Fencing your site

Part of your land preparation activity for planting trees is getting fences set up. The type of fencing you need depends on your terrain, what you’re planting and what you might be trying to keep away from your trees.

Before you fence your site

There are things to you need to think about before you put in a fence:

  • Do you have a natural boundary?
  • Are you planting near an existing fence line or modifying your borders to where you want to plant?
  • Are you upgrading an existing fence to make it stock proof?
  • What are the costs and benefits of different fences?
  • How long do you need to protect your trees? You may only need temporary fencing.
  • What access do you or contractors need to your site?
  • If you’re planning on harvesting, consider how you’re going to harvest your site.

Is fencing the best option?

Fencing might not always be the best choice. For example, you might find the cost of fencing is better spent on effective pest control.

When you should fence your site

Fencing is important to keep animals you are grazing yourself, such as sheep and cattle, away from browsing (eating) your seedlings. It can also be effective at stopping other animals, such as deer and goats, from damaging your trees.

You should fence before you begin planting. This will give your seedlings a better chance of establishment and survival.

It may be possible to run a temporary fence until your seedlings are at a height where they will not be damaged by browsing.

Planting native species

If you’re planting natives, it is critical to fence as these are especially prone to browsing.

Where you should fence

Build your fences:

  • straight up hills rather than around them
  • up and down ridgelines
  • following logical boundaries
  • in favourable weather conditions. For example, too wet and posts might move plus it's harder to use machinery, too dry and it's more difficult to dig.

Do not fence where your animals have got higher ground on one side so they can jump over it.

Waterway fences need to be far enough back to allow for flooding.


Build logical size gateways for your needs. Think about what vehicles or farm machinery you need to fit through. For example, do you need to get in and out for maintenance or do they need to be large enough for harvesting equipment to get through?

Allow enough space for vehicles to turn into the paddock.

Place your gates where your stock naturally runs. For example, gateways in paddock corners are normally easier to shift stock through than gates in the middle of a fence line.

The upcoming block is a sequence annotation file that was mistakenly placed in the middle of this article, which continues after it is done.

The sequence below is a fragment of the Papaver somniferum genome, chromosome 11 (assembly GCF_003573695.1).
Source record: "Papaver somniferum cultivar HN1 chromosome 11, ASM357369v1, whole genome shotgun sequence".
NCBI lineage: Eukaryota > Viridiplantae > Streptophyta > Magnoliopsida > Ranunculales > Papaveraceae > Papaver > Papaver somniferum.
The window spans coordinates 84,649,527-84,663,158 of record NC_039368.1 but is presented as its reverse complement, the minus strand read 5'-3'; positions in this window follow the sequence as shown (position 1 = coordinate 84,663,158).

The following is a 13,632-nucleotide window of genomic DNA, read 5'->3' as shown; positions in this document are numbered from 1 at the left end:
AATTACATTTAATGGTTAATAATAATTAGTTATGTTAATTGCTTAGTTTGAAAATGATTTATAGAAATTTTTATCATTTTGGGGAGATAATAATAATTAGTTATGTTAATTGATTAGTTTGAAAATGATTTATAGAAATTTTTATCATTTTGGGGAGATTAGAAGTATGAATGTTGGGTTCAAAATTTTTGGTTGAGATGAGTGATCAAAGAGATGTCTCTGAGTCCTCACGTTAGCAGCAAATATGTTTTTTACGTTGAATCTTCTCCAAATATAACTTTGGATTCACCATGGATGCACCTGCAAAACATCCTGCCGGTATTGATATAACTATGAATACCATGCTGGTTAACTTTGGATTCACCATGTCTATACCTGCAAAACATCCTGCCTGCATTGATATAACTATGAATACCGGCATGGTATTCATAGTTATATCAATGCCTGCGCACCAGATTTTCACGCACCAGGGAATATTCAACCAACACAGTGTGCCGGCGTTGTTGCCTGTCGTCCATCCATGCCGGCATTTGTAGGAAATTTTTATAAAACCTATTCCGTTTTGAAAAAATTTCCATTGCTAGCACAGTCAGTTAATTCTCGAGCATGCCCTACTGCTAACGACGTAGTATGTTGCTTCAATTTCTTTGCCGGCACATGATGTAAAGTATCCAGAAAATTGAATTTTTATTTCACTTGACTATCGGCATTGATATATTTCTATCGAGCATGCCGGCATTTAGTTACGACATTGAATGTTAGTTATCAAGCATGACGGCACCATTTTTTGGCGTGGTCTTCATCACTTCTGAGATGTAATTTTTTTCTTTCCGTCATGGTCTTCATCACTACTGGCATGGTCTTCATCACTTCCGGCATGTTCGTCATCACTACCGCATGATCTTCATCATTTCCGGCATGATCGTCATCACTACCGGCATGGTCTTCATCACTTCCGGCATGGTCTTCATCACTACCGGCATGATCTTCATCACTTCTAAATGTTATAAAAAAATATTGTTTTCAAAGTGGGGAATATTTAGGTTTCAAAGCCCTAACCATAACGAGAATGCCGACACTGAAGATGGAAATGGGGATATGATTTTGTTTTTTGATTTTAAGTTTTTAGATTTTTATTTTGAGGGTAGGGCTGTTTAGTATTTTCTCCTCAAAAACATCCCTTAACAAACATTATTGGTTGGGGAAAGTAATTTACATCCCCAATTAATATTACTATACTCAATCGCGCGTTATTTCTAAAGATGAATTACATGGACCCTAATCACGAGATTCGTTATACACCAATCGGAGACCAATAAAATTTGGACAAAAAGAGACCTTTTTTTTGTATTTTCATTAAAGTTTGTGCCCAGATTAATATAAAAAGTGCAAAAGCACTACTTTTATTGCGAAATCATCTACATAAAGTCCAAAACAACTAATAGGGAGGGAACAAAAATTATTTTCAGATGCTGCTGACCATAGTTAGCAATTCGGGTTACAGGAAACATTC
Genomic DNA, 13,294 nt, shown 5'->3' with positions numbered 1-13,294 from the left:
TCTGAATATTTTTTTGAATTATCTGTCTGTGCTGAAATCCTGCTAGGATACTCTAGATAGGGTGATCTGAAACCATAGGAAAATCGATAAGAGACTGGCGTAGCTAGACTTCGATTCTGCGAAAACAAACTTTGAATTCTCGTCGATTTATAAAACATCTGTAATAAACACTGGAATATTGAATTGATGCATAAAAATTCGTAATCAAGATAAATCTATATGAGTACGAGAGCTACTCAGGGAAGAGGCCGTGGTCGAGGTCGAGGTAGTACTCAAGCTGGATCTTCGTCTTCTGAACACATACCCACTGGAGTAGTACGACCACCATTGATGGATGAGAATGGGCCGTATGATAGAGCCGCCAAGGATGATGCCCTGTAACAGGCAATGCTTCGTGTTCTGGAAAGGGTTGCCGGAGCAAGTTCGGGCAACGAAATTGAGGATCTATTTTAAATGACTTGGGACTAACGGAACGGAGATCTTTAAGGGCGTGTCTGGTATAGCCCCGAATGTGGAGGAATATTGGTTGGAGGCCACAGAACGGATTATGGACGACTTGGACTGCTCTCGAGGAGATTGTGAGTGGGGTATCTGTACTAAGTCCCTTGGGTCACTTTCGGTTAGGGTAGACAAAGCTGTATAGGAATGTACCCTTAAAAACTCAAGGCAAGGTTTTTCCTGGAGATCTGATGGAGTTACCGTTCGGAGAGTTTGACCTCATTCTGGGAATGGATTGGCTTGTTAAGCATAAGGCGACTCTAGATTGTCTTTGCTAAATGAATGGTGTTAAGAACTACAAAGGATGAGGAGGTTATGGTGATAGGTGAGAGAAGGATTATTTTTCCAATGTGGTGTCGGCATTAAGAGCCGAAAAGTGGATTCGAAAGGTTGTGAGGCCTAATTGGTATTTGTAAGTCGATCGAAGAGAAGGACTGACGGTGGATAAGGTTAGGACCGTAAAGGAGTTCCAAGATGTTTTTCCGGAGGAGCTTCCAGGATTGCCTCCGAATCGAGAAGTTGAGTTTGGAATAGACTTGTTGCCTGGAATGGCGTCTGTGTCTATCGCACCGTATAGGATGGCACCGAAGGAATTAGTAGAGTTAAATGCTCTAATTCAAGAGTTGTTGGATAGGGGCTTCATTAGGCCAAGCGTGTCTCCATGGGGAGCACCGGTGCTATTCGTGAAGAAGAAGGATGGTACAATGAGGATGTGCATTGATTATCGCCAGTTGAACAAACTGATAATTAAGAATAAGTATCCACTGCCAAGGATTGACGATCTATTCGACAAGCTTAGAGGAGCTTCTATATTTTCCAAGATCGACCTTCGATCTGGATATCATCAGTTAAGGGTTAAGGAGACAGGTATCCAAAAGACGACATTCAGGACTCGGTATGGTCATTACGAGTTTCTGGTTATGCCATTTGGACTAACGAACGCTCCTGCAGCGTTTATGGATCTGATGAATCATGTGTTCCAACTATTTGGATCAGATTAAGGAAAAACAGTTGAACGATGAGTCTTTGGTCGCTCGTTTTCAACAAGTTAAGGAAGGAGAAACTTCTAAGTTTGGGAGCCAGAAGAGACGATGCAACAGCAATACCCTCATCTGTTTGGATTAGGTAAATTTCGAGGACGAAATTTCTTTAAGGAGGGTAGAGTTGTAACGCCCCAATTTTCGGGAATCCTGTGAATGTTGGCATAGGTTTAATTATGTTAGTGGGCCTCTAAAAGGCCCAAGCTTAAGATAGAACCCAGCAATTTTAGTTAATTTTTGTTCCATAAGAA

Types of fencing

Your fencing type will depend on what animals or pests you need to keep away from your trees. Common fence types include:

  • Post and batten – good for sheep and cattle. Also used for boundary fencing. It is strong and secure but expensive and labour intensive to erect.
  • Electric – good for dairy cows. Cheaper, easier and faster to erect but not as secure and does not last as long as a post and batten fence.
  • Wire netting (about 1 metre high) – good for sheep or young stock.
  • Post and rail – good for horses.
  • Deer netting – good for deer and goats.

Predator fencing can keep everything out by using 5 millimetre mesh and curved guards but is extremely expensive to erect.

Boundary fence

Boundary fences signify the legal boundary of your property and minimum requirements are defined under the Fencing Act 1978.

Reach an agreement with your neighbour as to the type of fence and how costs will be shared. If you want a better quality fence than the minimum specified under law, then you may have to meet the additional costs yourself.

The Ministry for Primary Industries commissioned a report in 2016 which has the regional costs of the different types of fencing.

Not sure on the best type of fence?

If you do not know what fence will work best for your site do some research and talk to people. Find out what works for them and what does not.

Getting the right fence may cost more upfront, but it can work out more cost efficient in the long run. Get good advice before you start. It can be costly and you want to get it right the first time.

Farm supply stores and fencing contractors will be able to offer you advice. Other places you can go for information include Lifestyle Block and DairyNZ.

Fencing maintenance

Regular maintenance will extend the life of a fence and fences are cheaper to repair than replace. Regularly check your fence lines for:

  • broken or loose wires and battens
  • any solid posts that have moved, lifted or broken
  • any rusting on post staples (you may need to pull some staples out to check this)
  • holes in netting
  • shorting out of electric fences
  • broken electric insulators.